Myocardial Infarction Chest pain in myocariditis may mimic a myocardial infarction. ECG and assessment of cardiac biomarkers will help in making the definitive diagnosis.
Arrhythmia Ventricular fibrillation and ventricular tachycardia are common tachyarrhythmias seen in chagas disease. ECG will aid the diagnosis. Other possible causes of arrhythmia should also be considered as differential diagnoses (ischemic heart disease is the commonest cause for ventricular tachycardia). [6]
Cardiomyopathy Dilated or hypertrophic cardiomyopathy are possible differential diagnoses of heart failure seen in chronic Chagas disease. Patients present with dyspnea, poor exercise tolerance, palpitations and orthopnea. [8]
Colonic obstruction Mega colon can cause colonic obstruction due to volvulus of the sigmoid colon and due to fecal impaction secondary to chronic constipation. Other causes of colonic obstruction like Sigmoid diverticulitis, Endometriosis of the colon, and colonic malignancy should be thought of. [9]
Constipation Other commoner causes of constipation like low fiber and water intake should be excluded first. Other than above causes electrolyte disturbances (hypercalcemia, hypokalemia, hypermagnesemia) and endocrine disorders (hypothyroidism, hypoparathyroidism) and chronic renal disease also present with constipation. [10] Hirschsprung disease can present in newborns with chronic constipation. [12]
Leishmaniasis Another flea born disease transmitted by infected sandflies. Leishmaniasis can present with muco-cutaneous manifestations or with splenomegaly secondary to visceral Leishmaniasis. [13]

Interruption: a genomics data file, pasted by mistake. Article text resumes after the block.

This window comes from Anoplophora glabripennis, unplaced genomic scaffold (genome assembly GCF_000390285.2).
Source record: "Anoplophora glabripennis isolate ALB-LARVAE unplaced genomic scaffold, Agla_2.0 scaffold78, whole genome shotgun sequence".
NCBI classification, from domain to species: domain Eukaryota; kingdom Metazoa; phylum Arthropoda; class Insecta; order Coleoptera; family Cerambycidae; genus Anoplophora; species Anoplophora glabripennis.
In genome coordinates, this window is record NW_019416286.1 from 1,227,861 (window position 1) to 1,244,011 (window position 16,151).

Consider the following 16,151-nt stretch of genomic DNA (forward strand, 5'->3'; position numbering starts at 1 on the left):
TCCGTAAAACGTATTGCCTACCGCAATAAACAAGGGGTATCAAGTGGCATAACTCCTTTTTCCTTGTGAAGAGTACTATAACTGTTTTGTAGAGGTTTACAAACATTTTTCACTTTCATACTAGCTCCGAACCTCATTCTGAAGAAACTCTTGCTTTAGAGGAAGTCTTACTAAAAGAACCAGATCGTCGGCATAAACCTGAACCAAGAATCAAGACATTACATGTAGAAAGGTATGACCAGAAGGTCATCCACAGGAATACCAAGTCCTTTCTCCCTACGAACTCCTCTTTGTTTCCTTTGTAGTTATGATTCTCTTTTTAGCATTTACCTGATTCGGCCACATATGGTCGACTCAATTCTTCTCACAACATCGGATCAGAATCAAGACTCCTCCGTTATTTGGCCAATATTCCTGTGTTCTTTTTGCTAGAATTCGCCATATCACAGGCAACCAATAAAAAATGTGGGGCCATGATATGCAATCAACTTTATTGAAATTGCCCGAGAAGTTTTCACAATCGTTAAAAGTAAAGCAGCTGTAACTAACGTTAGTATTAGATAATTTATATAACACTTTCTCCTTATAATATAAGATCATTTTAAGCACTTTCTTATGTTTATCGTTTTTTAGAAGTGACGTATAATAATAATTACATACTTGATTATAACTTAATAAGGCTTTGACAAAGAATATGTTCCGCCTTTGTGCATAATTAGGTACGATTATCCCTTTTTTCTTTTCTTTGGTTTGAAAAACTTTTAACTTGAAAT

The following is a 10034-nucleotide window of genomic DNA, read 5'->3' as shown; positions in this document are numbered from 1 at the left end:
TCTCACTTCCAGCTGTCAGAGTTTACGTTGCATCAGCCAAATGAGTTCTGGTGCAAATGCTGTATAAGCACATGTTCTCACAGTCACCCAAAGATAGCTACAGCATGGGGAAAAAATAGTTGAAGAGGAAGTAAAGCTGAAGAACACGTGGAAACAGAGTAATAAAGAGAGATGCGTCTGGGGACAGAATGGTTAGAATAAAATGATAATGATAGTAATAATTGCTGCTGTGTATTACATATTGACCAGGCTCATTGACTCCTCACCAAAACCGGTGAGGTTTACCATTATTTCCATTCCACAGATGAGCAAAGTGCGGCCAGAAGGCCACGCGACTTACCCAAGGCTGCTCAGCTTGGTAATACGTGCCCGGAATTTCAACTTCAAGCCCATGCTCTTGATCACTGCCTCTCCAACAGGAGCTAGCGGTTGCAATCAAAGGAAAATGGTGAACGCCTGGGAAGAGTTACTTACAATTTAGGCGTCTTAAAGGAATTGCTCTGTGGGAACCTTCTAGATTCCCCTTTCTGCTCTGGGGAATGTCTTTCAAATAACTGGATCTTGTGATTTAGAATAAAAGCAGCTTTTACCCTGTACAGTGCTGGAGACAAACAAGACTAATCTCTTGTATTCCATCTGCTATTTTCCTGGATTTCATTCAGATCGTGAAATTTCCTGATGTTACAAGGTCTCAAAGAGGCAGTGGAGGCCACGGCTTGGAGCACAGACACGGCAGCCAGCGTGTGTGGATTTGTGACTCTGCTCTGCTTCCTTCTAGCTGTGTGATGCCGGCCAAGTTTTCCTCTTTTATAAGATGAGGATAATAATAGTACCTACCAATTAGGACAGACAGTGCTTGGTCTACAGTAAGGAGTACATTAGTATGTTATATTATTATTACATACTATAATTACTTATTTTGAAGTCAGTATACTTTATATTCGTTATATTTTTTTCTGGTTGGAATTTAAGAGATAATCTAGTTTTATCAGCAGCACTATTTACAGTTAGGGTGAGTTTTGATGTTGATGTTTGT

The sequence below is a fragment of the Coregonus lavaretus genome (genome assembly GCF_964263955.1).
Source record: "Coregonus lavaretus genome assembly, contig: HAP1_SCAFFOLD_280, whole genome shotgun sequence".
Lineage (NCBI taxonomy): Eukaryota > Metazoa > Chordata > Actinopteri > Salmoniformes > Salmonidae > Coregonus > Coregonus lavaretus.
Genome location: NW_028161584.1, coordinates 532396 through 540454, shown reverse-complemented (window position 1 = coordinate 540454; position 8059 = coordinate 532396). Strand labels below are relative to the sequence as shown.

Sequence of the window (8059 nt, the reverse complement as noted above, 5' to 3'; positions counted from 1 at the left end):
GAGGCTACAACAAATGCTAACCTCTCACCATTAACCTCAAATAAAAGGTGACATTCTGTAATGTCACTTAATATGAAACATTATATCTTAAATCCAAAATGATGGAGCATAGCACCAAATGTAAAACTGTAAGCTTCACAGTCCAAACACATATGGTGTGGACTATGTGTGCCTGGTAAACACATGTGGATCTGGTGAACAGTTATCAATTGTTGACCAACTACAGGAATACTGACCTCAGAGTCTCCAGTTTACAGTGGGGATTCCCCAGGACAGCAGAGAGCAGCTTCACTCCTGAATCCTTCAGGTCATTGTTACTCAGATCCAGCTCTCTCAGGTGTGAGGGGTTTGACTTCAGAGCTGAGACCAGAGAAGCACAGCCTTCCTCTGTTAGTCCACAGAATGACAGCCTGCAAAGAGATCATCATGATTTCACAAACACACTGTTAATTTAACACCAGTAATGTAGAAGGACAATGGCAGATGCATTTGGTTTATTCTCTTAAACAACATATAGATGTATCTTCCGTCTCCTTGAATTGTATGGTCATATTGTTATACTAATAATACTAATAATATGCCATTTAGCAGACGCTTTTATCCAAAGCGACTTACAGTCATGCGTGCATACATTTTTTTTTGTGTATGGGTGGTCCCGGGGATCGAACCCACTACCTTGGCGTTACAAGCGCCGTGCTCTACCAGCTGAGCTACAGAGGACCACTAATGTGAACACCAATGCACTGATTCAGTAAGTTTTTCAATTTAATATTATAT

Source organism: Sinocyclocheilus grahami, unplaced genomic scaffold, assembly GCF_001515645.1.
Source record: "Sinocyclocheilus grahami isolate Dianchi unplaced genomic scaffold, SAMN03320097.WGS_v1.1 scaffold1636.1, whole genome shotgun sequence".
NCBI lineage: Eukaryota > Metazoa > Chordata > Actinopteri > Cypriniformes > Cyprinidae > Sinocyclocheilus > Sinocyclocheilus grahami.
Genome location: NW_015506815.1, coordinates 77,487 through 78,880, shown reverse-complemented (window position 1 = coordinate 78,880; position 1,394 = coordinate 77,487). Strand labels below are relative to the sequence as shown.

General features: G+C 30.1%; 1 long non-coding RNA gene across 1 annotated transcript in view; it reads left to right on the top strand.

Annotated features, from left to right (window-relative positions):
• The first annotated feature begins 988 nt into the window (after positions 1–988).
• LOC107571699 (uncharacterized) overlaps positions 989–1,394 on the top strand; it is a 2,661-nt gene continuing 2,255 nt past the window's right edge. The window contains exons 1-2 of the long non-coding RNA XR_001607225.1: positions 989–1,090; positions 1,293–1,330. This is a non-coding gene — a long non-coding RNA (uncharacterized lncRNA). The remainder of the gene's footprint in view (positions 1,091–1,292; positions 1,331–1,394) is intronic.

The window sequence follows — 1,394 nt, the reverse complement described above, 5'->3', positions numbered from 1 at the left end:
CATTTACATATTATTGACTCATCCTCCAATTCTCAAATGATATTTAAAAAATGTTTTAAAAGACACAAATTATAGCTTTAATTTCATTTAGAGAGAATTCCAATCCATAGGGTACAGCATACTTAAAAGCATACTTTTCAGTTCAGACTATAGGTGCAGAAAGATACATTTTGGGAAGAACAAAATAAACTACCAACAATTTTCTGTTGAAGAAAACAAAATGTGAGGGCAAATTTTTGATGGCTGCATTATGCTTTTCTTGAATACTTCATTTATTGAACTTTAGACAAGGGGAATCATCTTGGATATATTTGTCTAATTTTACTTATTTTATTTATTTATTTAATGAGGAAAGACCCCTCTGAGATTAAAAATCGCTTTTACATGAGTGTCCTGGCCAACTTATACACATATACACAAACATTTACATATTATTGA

References
  1. Chagas disease (American trypanosomiasis). [online] [viewed 14 May 2014] Available from: http://www.who.int/neglected_diseases/diseases/chagas/en/
  2. MONTOYA JG, LIESENFELD O. Toxoplasmosis. Lancet. [online]2004 Jun 12;363(9425):1965-76. [viewed 14 May 2014] Available from: http://www.ncbi.nlm.nih.gov/pubmed/15194258
  3. SNOW RW, GUERRA CA, NOOR AM, MYINT HY, HAY SI. The global distribution of clinical episodes of Plasmodium falciparum malaria. Nature. [online]2005 Mar 10;434(7030):214-7. [viewed 14 May 2014] Available from: http://www.ncbi.nlm.nih.gov/pubmed/15759000
  4. OLAF HOFFMAN, JOERG WEBER R. Pathophysiology and Treatment of Bacterial Meningitis. Ther Adv Neurol Disord. [online] Nov 2009; 2(6): 1–7. [viewed 14 May 2014] Available from: doi: 10.1177/1756285609337975
  5. SAGAR S, LIU PP, COOPER LT JR. Myocarditis. Lancet. [online]2012 Feb 25;379(9817):738-47. [viewed 14 May 2014] Available from: doi: 10.1016/S0140-6736(11)60648-X.
  6. ASHLEY EA, NIEBAUER J. Cardiology Explained. London: Remedica; 2004. [online] [viewed 14 May 2014] Available from: http://www.ncbi.nlm.nih.gov/books/NBK2219/
  7. MATSUDA NM, MILLER SM, EVORA PR. The Chronic Gastrointestinal Manifestations of Chagas Disease Clinics (Sao Paulo) [online] 2009 Dec, 64(12):1219-1224 [viewed 14 May 2014] Available from: doi:10.1590/S1807-59322009001200013
  8. RANDY WEXLER, TERRY ELTON, ADAM PLEISTER, DAVID FELDMAN. Cardiomyopathy: An Overview. Am Fam Physician. [online] 2009 May 1;79(9):778-784. [viewed 14 May 2014] Available from: http://www.aafp.org/afp/2009/0501/p778.html
  9. SULE AZ, AJIBADE A. Adult large bowel obstruction: a review of clinical experience. Ann Afr Med [online] 2011 Jan-Mar, 10(1):45-50 [viewed 14 May 2014] Available from: doi:10.4103/1596-3519.76586
  10. LEUNG L, RIUTTA T, KOTECHA J, ROSSER W. Chronic constipation: an evidence-based review. J Am Board Fam Med [online] 2011 Jul-Aug, 24(4):436-51 [viewed 14 May 2014] Available from: doi:10.3122/jabfm.2011.04.100272
  11. BLACHA MARIELLE MJ, SLOOTS CORNELIUS EJ, VAN MUNSTER IVO P, WOBBES THEO. Dysphagia caused by a fibrovascular polyp: a case report. Array [online] 2008 December [viewed 14 May 2014] Available from: doi:10.1186/1757-1626-1-334